What is The Cost of The 12 Days of Christmas Gifts? A Lot

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It's December, and that means it's time to sing "The Twelve Days of Christmas." But let's think about it literally for a second. If we really were to purchase these twelve gifts, how much would they cost?


According to 2016 prices, the total would run you back $34,363.49—an increase of 0.7 percent from 2015. What accounts for this cost increase? PNC Bank, the company who released this cost estimate, claims it has to do with a lack of availability for the Turtle Doves, and "wage increases for the Drummers and Pipers." Sounds like demand is exceeding the supply for those guys.

At first glance, the study seems silly, but PNC started doing this 30 years ago as a barometer for measuring inflation. In 1986, $34,363.49 was equal to around $15,711. Still a bit pricey just to buy 12 days worth of gifts. Although, if you calculate it by the total number of times they are mentioned in the song, you'd have 364 gifts, which comes to $156,507,88. The most expensive gift on the list for the 12 Days of Christmas? 7 swans-a-swimming.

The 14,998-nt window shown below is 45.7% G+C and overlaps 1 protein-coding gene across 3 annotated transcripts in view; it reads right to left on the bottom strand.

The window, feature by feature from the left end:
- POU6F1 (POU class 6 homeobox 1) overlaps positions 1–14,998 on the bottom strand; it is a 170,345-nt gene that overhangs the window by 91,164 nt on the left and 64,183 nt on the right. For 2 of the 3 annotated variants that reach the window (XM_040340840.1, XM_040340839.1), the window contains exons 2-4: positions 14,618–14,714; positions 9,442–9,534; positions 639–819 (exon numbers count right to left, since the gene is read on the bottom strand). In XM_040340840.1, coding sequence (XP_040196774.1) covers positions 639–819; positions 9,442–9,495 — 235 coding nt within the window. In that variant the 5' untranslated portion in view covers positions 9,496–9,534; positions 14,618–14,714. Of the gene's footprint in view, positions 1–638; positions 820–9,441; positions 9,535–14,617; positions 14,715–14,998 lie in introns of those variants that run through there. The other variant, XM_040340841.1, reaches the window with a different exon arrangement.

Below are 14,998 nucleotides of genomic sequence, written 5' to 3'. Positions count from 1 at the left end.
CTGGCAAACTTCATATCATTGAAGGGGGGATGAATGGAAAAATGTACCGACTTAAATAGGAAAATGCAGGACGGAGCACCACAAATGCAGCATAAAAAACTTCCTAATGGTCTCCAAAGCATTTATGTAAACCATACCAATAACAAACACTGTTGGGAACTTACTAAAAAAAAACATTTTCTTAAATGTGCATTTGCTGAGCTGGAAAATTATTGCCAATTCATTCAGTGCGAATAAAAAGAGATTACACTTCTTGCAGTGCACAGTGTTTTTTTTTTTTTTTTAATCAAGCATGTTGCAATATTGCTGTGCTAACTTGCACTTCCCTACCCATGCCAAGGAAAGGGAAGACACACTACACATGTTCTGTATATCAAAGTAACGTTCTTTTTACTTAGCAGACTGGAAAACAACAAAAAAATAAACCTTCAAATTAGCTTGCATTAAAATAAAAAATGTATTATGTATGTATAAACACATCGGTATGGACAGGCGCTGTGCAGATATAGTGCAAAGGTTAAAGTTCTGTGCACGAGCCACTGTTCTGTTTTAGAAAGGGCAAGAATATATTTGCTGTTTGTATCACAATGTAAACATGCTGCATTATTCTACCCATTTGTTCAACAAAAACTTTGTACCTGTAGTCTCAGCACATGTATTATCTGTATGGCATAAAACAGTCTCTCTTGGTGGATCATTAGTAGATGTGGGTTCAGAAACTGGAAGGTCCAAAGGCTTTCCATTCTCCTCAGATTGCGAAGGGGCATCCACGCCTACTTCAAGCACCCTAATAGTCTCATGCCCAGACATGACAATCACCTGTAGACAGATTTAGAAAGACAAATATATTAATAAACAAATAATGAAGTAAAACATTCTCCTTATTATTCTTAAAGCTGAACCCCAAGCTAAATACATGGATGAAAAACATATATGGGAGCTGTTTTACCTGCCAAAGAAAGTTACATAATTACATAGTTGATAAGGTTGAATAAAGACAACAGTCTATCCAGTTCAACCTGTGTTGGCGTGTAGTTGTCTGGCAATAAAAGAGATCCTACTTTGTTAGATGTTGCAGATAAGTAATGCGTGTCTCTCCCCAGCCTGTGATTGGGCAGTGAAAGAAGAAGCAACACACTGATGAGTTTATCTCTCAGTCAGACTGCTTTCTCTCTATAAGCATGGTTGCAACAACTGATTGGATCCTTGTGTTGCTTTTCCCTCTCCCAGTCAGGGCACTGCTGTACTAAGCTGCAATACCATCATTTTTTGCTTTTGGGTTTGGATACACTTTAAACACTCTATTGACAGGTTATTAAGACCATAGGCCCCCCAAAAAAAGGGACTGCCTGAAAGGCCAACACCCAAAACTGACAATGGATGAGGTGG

If you'd like to save some cash this year, you can go for the cheapest item on the list, which is the partridge at $20 each.


Conversely, your two turtle doves have increased by nearly 30% because of a "lack of availability" from last year, and the Pipers Piping has gone up 2.8 percent, from $2,635 to $2,708. Hey, we didn't say that recreating a famous Christmas carol would be cheap. If you want cheap, explore Good Housekeeping's website, or Overstock.com.

If you really wanted birds, I'm not sure that partridges or turtle doves are the way to go either. It seems like there are a number of other options, like parakeets, hummingbirds, or sparrows, that might be cheaper.

The 12 drummers drumming might be pricey too, when factoring tips. Plus, you'd have to specify how long you want them to perform. If they impose an hourly rate, you have to keep their performance limited.

In case you were wondering about the song itself, "The Twelve Days of Christmas" was published in England in 1780, as a chant without music. Over time, different iterations of the song began popping up in places like Scotland, France, and the Faroe Islands.

PNC Bank is helping adults take back this children's song by introducing adult-like things, such as money. But it's also a nice way to introduce the idea of inflation to your children in a fun and engaging way.

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